Do Androids Dream of Electric Sheep? by Phillip K. Dick

 

 

[Click the cover below to check it out! If you don’t see a book cover below it’s probably ad-blocker settings]

[There’s so many different covers of this book, it’s crazy]

“By 2021, the World War has killed millions, driving entire species into extinction and sending mankind off-planet. Those who remain covet any living creature, and for people who can’t afford one, companies built incredibly realistic simulacra: horses, birds, cats, sheep. They’ve even built humans. Immigrants to Mars receive androids so sophisticated they are indistinguishable from true men or women. Fearful of the havoc these artificial humans can wreak, the government bans them from Earth. Driven into hiding, unauthorized androids live among human beings, undetected. Rick Deckard, an officially sanctioned bounty hunter, is commissioned to find rogue androids and “retire” them. But when cornered, androids fight back—with lethal force.”

 


 

So first and foremost, apparently it’s shocking that I haven’t read this book? Many people would stop and be like YOU’VE NEVER READ IT BEFORE??? like I’m some kind of sci-fi aficionado and I just had to be like ‘uhhh, horror is my forte, actually.’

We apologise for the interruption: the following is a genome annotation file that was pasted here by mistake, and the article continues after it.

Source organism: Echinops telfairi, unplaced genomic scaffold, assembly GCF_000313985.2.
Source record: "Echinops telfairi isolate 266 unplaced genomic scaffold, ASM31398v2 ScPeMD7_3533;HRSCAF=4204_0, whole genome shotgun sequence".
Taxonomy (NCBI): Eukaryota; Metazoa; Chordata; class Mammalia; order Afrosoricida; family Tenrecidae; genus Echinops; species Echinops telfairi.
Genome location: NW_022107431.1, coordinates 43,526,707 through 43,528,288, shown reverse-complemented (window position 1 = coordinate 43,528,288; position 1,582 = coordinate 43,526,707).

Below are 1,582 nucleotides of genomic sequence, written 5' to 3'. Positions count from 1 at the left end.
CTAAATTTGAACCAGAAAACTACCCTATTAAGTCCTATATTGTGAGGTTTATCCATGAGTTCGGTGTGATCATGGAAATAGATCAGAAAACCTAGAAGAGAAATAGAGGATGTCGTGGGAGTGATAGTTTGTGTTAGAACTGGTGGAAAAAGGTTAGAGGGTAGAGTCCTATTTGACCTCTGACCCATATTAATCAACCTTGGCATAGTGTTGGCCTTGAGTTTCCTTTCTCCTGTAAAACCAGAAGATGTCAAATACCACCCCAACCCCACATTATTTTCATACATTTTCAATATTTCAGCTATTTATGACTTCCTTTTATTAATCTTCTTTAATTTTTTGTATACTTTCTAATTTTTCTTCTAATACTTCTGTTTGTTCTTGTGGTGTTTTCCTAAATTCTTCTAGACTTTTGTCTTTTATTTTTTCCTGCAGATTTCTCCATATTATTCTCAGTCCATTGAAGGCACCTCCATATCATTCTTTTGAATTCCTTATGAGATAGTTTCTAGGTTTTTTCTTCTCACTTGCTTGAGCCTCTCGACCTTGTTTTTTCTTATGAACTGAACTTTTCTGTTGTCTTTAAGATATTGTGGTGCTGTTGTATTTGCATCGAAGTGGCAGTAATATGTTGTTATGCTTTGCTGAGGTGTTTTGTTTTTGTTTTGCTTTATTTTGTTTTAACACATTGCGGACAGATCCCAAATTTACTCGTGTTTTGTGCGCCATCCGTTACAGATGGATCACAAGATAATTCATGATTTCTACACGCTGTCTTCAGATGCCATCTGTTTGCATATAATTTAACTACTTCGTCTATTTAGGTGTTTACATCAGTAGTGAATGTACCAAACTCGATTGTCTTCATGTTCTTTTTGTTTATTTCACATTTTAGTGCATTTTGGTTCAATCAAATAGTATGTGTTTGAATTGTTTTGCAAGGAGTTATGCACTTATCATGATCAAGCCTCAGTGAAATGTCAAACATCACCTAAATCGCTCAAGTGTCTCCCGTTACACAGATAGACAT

So I guess I’m behind on the times again. ANYWHO.

Secondmost, holy shitballs the book is so different than the Blade Runner movie. I pretty much grew up with Blade Runner being something my dad and I would watch together [he’s more of the sci fi aficionado that would watch a ton of movies with me] though reflecting on that, when I recently re-watched the original to refresh my brainmeats on the new sequel, wow is it rapey. [Harrison Ford in his youth apparently had a knack for playing rapey characters] Like the scene with DeckardxRachael is not really at all consensual.

ANYWAY again. [sidenote, this is going to be one of my more spoilery reviews, so if you wanna skip past that, scroll down to the ‘‘ ]

Electric Sheep‘s feel is so different than the movie. It’s more bleak, depressing. Less bright and neon in everyone’s face. It sort of has the feel of ‘the future is shit’ vs how I felt that Blade Runner was ‘wow the future is messed up but coooool.’

Also the whole ‘electric sheep’ plot [which is about 50/50 with the android stuff] is just… completely ripped out of the movie except for the occasional scene of artificial animals. Which is total opposite being as in the book, Deckard is obsessed with animals, since real ones are incredibly rare, and for some reason having artificial [electric] animals is looked down upon. It makes for a completely different feeling character.